Kindergarten redshirting has been a hot topic lately, so I wanted to explain why we decided to redshirt my amazingly smart five-year-old. Redshirting is a term people use when talking about delaying kindergarten for a year. Most states have a summer cut off date for your child’s fifth birthday, but so many kids are not ready by then and delaying has become an option for many families.
My oldest will turn six in March and is in the middle of her second year of prek. She is so very smart and tells me things I didn’t even know, but when it comes to the nitty-gritty, my mama senses have been tingling for a while. We really struggle with attention span, following complex or multi-step directions, talking out of turn and social rules. Many people tried to assure me that my decision to redshirt was not based on me not wanting my baby grow up (ok, maybe there’s a little bit of truth in that), but I assure you, I will be more sane when she is in school full-time. After the assessments at the local elementary school, my thoughts were confirmed.
There is a lot of information available about redshirting and I encourage you to do your own research, but I also wanted to share the three reasons my wonderful husband and I chose to redshirt our child:
1. Attention span
When reading to my daughter, I can’t finish a book without my daughter asking about the character’s shoes, for example. Simple puzzles are hard for her to finish because she wants to “take a break” and if she is struggling with a concept, it is almost impossible for her to concentrate long enough for me to explain it a second time. I firmly believe that early education is about building confidence and I didn’t think my daughter was prepared for the public school kindergarten model. We live in an amazing school district and choose public school for her, but there are drawbacks to any decision and I just want to set her up for success.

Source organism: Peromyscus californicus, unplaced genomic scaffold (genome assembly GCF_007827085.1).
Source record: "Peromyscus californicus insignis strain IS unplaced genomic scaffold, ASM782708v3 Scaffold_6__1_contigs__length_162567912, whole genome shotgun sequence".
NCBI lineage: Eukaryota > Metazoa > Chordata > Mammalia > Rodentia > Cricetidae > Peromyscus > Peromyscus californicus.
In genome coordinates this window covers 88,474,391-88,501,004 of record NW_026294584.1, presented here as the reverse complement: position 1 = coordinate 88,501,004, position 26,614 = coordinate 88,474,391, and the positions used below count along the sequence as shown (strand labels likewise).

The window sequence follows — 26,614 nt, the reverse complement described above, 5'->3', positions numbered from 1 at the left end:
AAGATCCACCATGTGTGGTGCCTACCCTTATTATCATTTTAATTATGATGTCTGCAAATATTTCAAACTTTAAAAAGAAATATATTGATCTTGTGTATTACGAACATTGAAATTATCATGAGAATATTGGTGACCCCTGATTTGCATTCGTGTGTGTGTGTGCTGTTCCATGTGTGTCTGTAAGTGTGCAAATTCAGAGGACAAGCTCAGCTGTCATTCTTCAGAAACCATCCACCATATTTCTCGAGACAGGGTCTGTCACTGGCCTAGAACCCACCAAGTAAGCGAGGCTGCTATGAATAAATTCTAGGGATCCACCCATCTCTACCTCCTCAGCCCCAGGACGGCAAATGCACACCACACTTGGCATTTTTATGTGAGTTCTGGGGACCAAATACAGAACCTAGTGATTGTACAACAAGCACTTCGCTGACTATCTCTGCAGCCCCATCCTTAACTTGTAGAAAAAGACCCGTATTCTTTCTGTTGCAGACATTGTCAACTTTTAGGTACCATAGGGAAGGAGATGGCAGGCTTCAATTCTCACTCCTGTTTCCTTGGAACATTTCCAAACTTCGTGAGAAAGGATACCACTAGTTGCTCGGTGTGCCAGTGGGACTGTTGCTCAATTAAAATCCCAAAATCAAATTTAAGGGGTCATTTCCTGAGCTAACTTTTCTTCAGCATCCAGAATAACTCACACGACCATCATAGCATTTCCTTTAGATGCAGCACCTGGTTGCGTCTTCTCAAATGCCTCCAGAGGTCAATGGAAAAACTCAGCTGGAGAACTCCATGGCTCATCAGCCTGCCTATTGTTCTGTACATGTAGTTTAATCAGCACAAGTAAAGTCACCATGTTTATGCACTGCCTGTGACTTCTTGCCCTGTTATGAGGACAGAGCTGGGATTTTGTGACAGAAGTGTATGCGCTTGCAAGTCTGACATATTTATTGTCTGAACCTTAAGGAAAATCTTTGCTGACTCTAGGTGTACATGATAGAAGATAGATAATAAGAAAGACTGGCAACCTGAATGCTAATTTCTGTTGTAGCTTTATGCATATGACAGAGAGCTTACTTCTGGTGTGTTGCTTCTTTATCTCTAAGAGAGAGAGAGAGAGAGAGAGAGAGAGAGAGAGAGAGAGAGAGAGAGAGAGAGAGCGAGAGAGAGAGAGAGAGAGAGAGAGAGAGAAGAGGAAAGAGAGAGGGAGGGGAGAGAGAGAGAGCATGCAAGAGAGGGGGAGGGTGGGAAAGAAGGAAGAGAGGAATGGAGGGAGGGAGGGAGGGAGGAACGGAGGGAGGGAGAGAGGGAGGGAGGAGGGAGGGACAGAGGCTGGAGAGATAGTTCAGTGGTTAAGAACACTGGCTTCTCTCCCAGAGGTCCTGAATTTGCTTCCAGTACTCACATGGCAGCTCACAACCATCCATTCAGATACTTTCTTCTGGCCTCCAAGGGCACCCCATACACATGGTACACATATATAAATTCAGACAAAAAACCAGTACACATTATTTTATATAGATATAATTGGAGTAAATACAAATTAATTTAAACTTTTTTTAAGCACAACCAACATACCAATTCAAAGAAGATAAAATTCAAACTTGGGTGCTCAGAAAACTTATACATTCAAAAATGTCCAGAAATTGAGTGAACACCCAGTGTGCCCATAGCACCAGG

2. Following directions
I sometimes have to explain things to my daughter multiple times and she needs to be redirected a lot. Kindergarteners want to be independent and I want her able to be such. For example, if she has to use the bathroom without it being a big class trip, I wonder: Would I trust her to exit the classroom, enter the bathroom, take care of business and promptly return? In August that would have been difficult for her.
3. Social maturity
We have had the stranger talk more times that I would like, and it still seems like she isn’t picking up on the appropriate boundaries. This is worrisome and I definitely want that awareness to exist before I send her off into the big world. Additionally, I’m not only concerned with prek, but also with third and fifth grade, which are huge maturity leaps for kids. I want her to be prepared for those as well.
While it is cheaper and a lot easier to send my daughter to kindergarten, I know that isn’t a choice everyone can make very easily. But if you can, consider giving your child another year of childhood, of play and of leisure exploration. We all know the stresses of not being able to catch on as quickly as others, so let’s teach our kids patience. There will always be advanced programs, early college courses and extracurriculars to enhance your child’s educational experience.